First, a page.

CF Foundation Compass can help you navigate insurance, financial, legal, and other issues you are facing. Use this online form to start your conversation with a Compass case manager today.
The Cystic Fibrosis Foundation is the world’s leader in the search for a cure for CF and supports a broad range of research initiatives to tackle the disease from all angles.
The CF Foundation offers a number of resources for learning about clinical trials and treatments that are being developed to improve the treatment of cystic fibrosis.
Our understanding of CF continues to evolve as scientists study what causes the disease and how it affects the body. These insights drive the development of new and better treatments and bring us one step closer to a cure.
Researchers, supported by the CF Foundation, have made tremendous advances to improve the health and quality of life of people with CF. We are committed to providing the tools and resources you need to continuously build upon this work.
There are many people in the cystic fibrosis community whom I believe possess hero-like qualities that I admire and who inspire me in my everyday life. I feel so fortunate for having crossed paths with them, and I very much look forward to meeting many more in this journey that I call life.
April 6, 2016
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Recently I was asked who my heroes are and why. After thinking about it for a while, I concluded that a hero, to me, isn't necessarily a particularly well-known person admired by many. Rather, I am inspired by everyday people who hold certain hero-like qualities. These are people who are brave, tireless and committed to living the best life that they can: People who find their lives' passion and never, ever give up on their dreams until they succeed. These are the attributes that I admire most in people. And in the cystic fibrosis community, we have no shortage of people whom I would consider to be heroes.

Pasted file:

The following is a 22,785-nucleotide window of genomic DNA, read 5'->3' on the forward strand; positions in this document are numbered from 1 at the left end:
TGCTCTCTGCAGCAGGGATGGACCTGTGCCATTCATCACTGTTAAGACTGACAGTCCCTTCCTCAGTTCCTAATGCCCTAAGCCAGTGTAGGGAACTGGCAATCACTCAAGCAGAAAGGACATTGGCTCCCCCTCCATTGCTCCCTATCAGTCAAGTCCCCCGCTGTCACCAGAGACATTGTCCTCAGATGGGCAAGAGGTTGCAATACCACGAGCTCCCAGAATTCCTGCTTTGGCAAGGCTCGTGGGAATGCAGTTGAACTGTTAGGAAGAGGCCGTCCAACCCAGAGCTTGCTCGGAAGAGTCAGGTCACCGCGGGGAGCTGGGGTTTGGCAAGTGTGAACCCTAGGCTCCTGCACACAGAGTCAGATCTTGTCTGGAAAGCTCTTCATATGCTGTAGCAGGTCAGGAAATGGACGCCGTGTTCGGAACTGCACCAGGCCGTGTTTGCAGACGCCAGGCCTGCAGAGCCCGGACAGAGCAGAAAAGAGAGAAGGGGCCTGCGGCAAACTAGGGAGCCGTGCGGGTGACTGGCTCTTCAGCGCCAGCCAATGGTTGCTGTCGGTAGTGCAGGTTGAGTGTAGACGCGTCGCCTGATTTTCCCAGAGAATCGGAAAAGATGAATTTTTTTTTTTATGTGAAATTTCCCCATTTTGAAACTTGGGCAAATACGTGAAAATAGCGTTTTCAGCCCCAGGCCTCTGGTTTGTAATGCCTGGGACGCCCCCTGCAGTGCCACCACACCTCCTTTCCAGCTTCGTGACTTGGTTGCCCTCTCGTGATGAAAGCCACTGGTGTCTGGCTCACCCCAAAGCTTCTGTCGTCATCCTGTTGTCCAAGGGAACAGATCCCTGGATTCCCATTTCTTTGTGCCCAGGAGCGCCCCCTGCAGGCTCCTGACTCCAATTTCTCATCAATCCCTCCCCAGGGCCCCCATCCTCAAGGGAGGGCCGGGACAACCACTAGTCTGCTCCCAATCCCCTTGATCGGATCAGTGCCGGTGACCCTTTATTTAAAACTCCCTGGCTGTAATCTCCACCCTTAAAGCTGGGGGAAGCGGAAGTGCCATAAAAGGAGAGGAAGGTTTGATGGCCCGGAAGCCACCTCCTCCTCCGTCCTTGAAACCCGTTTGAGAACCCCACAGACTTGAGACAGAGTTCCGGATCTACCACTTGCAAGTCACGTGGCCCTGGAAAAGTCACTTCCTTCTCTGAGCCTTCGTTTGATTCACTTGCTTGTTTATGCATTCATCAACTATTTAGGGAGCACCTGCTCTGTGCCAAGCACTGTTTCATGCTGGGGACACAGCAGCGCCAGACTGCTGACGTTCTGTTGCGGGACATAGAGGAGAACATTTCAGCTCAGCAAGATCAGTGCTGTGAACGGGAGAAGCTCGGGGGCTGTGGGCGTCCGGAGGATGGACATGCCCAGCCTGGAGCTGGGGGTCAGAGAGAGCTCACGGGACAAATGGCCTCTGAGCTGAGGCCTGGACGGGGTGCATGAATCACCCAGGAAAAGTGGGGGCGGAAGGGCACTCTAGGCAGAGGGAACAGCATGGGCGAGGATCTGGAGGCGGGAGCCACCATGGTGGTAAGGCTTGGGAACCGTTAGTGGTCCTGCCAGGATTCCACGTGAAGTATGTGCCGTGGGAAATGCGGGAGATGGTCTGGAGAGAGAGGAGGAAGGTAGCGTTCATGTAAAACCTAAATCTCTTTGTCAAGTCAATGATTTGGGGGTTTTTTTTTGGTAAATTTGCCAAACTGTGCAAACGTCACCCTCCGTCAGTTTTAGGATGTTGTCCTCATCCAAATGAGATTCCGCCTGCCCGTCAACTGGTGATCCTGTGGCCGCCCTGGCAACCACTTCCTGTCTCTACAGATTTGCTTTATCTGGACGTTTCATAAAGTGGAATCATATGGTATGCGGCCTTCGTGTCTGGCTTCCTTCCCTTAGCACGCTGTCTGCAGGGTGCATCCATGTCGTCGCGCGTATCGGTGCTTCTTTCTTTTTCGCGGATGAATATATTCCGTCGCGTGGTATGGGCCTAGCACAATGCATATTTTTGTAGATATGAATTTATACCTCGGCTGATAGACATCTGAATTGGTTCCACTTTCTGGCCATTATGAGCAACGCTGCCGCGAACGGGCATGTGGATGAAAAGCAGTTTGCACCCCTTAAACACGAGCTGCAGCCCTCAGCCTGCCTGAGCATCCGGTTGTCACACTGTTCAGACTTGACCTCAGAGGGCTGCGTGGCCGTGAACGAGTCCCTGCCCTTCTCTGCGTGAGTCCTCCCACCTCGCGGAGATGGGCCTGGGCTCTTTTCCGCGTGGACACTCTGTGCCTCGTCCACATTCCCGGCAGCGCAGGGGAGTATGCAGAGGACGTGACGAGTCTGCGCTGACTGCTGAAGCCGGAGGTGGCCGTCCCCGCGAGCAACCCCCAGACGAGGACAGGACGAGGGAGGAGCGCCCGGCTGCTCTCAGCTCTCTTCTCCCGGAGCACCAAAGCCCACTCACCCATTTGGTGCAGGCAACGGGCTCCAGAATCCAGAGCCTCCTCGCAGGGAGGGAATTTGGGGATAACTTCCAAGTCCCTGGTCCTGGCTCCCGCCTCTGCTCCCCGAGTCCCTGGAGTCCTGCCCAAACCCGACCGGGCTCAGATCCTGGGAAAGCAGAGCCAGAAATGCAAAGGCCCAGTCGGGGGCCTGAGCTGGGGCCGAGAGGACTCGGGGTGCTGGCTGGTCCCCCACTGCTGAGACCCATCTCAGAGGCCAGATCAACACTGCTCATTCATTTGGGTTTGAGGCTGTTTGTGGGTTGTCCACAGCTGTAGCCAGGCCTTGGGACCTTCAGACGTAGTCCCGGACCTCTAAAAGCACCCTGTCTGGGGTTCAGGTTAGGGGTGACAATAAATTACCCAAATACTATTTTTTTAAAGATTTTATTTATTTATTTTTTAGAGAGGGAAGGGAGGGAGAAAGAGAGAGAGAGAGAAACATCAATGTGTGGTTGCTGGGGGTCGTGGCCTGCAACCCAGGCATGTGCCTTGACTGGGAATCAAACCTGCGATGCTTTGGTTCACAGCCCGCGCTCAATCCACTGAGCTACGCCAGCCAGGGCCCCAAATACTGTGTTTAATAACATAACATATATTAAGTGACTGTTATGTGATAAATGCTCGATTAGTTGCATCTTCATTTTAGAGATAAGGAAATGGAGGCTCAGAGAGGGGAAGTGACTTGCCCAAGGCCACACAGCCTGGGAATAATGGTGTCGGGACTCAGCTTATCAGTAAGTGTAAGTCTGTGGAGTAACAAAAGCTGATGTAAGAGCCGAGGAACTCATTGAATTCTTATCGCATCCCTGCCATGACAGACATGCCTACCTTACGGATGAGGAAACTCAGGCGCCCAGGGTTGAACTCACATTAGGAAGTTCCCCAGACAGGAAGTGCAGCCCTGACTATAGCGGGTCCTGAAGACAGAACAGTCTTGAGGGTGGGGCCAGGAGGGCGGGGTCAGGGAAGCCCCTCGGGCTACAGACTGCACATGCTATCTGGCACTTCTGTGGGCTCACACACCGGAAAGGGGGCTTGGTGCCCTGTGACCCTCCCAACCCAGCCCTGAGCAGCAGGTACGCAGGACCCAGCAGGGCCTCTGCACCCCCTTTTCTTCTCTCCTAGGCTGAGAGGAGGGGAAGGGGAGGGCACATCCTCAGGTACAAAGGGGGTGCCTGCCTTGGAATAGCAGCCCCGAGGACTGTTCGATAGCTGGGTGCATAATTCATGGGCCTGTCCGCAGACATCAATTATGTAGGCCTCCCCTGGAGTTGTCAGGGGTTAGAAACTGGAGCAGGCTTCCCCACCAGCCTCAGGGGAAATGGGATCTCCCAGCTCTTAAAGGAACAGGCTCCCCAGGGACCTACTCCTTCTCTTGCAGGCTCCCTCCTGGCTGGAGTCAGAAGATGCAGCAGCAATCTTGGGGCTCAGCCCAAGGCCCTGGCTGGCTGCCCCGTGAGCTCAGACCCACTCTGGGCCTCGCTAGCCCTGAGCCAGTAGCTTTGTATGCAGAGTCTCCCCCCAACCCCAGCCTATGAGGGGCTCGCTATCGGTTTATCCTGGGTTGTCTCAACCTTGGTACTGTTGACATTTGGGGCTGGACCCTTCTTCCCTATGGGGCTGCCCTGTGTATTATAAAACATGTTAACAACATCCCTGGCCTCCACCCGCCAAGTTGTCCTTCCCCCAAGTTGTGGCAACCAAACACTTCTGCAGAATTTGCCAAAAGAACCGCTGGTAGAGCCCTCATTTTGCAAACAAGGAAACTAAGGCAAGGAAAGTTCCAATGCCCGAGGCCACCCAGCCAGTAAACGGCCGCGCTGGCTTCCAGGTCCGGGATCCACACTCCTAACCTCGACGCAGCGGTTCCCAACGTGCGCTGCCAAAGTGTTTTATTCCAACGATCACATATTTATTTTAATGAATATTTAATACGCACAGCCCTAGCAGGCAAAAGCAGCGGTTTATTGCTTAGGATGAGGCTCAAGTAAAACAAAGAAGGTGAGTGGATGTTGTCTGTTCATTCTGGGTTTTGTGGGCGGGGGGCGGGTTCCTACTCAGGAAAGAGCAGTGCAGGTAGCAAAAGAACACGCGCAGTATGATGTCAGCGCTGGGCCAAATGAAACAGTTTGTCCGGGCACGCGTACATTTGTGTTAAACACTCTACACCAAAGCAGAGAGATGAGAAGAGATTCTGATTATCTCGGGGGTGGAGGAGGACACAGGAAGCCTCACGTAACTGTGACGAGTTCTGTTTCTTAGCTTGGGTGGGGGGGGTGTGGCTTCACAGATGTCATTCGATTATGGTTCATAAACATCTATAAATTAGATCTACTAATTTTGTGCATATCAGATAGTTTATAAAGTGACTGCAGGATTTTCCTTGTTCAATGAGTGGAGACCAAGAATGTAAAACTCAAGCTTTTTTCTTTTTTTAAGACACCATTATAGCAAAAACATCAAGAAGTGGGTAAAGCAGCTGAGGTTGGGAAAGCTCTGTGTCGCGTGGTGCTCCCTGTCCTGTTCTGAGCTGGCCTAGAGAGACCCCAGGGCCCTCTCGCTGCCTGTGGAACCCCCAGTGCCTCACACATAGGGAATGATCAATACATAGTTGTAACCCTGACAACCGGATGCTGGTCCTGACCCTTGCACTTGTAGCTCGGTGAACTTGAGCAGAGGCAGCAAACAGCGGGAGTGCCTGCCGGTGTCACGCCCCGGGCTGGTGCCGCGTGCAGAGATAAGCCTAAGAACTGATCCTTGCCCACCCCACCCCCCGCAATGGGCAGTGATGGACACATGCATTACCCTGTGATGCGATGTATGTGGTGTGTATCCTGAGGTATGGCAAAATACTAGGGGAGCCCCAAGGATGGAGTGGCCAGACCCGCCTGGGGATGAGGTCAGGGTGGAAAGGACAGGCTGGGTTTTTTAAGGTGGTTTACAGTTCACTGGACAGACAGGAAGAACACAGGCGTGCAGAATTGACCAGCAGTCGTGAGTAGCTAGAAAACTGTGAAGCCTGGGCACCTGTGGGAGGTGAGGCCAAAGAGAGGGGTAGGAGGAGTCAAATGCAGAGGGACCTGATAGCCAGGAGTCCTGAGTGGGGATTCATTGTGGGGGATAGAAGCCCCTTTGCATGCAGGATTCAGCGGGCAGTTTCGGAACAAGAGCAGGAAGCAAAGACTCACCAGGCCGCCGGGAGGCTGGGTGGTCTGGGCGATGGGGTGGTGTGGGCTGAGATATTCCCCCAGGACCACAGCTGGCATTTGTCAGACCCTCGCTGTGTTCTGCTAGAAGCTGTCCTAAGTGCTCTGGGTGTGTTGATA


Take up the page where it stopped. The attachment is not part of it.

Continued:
As a former pole vaulter, I liken my view of how someone becomes hero-like to how someone prepares for a pole jump. While the act may appear simple, it requires countless hours of weight training, running, gymnastics and focus. As the bar is raised higher and higher, a pole vaulter can't quit or feel less determined with an unsuccessful jump. It's about getting up from the mat, shifting focus and preparing yourself to make the higher jump next time. I find that heroes are similar. There's so much more to them than what the eye sees.
Growing up, I never let CF dictate my life and that was very much because of the mental and physical foundation I had built with the help of some of my heroes along the way. I can emphatically say that my parents, who laid the groundwork for this foundation, were a huge influence in my life. I was a kid from Brooklyn, one of six, so I wasn't coddled every time I fell down. Instead, I was told to get back up and reset the compass if needed. My parents were also the ones who embedded the “you cannot fail” mantra into my head. Whether I was going to live one or 100 years, my parents led by example and showed me how to be relentless and resilient in all situations. Solutions replaced complaints, and this hero-like approach helped me to take on the world.